If your photo is too blurry, chances are – sharpening will only make the quality of it worse. But, if you’re happy with your photograph and want to really add detail to the subject – increase the sharpness / detail. This will make things really pop – whether it’s emphasizing the bubbles in your glass of champagne or the buttery, juicy goodness in your steak – when done correctly, sharpness can help boost your photograph in a really great way.

This is the utterly subjective part of editing photographs + finding your own vision, and it is often developed over time. But the best part about this, is that it can change very frequently depending on how you decide to express your vision through your photograph. Filters can help bring moods to your photos. Do you want to make the photograph really dark and edgy with a lot of shadows? Or do you prefer a bright, airy photograph with as much detail as possible?

I often use the VSCOcam app (it’s free!) to add filters + manipulate the mood of my photograph. Play around, experiment and try everything!


5. Make sure you have options!

Food 52 Studio | Blurb Books

There’s nothing worse than getting the perfect set-up, lighting and food, only to find out that that your only photo was blurry. Or there was a gross napkin that ruined the picture.

Take multiple photos and then look through them + edit your favorites afterwards. I can often take almost 20 photographs of the same set-up and then look through them to pick my favorite one. I can be a bit excessive about this stuff, so don’t feel like you need to take 20 photographs of the same setup, BUT – I do encourage you to play around with different spreads, dishes and styling options.

A table or a bowl or a dish can look completely different from a different angle. Maybe if you stand a little further back, you’ll be able to create a different mood. If you get out of the light, your photograph could become significantly brighter and less blurry.

Experiment. Practice. Edit. And HAVE FUN! Oh, and please make sure you eat your food before it gets cold!



Big, big thanks to Blurb Books + Food 52 for inviting me to this awesome Food Styling Event. I have always loved food and photographing + styling it, and I dream of having my own beautiful kitchen + workspace one day to mess around, bake/cook and do creative video stuff with recipes + chefs and other foodies. But until then, I’ll just keep wandering around to different restaurants to try + photograph delicious new dishes + drinks!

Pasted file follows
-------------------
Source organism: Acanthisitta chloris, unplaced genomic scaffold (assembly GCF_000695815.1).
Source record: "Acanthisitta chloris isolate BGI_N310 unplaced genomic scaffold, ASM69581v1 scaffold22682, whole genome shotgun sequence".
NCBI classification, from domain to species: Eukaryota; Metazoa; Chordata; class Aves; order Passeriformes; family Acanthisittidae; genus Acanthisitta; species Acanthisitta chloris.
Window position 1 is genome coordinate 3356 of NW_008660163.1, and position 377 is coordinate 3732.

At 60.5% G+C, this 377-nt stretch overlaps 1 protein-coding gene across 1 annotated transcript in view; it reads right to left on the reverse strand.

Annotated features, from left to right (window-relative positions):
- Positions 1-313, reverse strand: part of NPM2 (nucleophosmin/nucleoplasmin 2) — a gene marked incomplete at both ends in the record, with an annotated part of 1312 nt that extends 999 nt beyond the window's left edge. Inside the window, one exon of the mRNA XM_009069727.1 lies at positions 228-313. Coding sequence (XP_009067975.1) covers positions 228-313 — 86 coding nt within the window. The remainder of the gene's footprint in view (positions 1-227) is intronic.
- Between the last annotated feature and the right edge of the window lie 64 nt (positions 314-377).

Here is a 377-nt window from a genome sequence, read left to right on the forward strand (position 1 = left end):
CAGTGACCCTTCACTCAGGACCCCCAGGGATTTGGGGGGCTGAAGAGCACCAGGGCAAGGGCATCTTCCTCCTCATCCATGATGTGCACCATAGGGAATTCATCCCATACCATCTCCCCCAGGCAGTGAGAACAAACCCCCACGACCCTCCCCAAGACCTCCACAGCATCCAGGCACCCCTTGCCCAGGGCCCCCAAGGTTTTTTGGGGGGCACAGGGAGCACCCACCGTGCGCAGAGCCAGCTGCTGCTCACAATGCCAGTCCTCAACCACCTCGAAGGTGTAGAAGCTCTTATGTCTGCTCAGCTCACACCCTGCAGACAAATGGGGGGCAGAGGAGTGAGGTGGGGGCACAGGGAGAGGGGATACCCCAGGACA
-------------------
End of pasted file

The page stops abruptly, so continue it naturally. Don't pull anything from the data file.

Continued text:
Food 52 Studio | Blurb Books

Food 52 Studio | Blurb Books

Food 52 Studio | Blurb Books

Food 52 Studio | Blurb Books

Blurb Books is a platform that allows you to publish your ideas into professional print books. It’s also a budding community of other creatives who have also turned their ideas into real, high-quality, beautiful books! Can’t wait to refine some of my photographs down and publish my very first photo book. If you’re looking / interested in printing books, check them out. Facebook + Instagram.


With love,


6 COMMENTS ON "5 Tips To Help You Take Better Food Photographs"


Blondes & Bagels
1 year 12 days ago

These photos are gorgeous! I really love the soft effect in the very first photo under “find the right lighting.” I love that pieces of food are in focus, but the outer edges are very subtly soft. How is this achieved? Is this a setting on the camera (what camera was used)? Or is this photoshop? I’m dying to learn this trick of the trade!

1 year 12 days ago
Hey lady! Thanks so much for your comment. So this effect is achieved by the lens I use, a 50 mm f 1.2 – the lower the F stop on your camera settings, the higher the depth of field, which means that when your subject is in focus, the surrounding objects in the background and foreground are blurry. When you decrease your F stop, your photo will also get brighter. This helps when you’re in low light. If your F stop doesn’t go down anymore, you can increase the ISO or decrease the shutter speed to make the photo even… READ MORE »
1 year 12 days ago

Love this – super specific tips (like noticing yellow lights and editing blue tints later) are so valuable!

1 year 12 days ago

Thank you for stopping by + for your comment! 🙂 xx

1 year 12 days ago

Great tips! Yeah, restaurant lighting is almost always yellow. This is why I love the “auto color” tool in Lightroom and Photoshop, which immediately gets rid of that yellow hue. And thanks for mentioning Pixel Peeper! This is really useful!

Lena Parker-Duncan – Graphic Designer and Photographer

1 year 12 days ago

Beautiful photos, and great tips–especially about the flash! Also, I can’t believe I wasn’t following you on Insta! Not ok.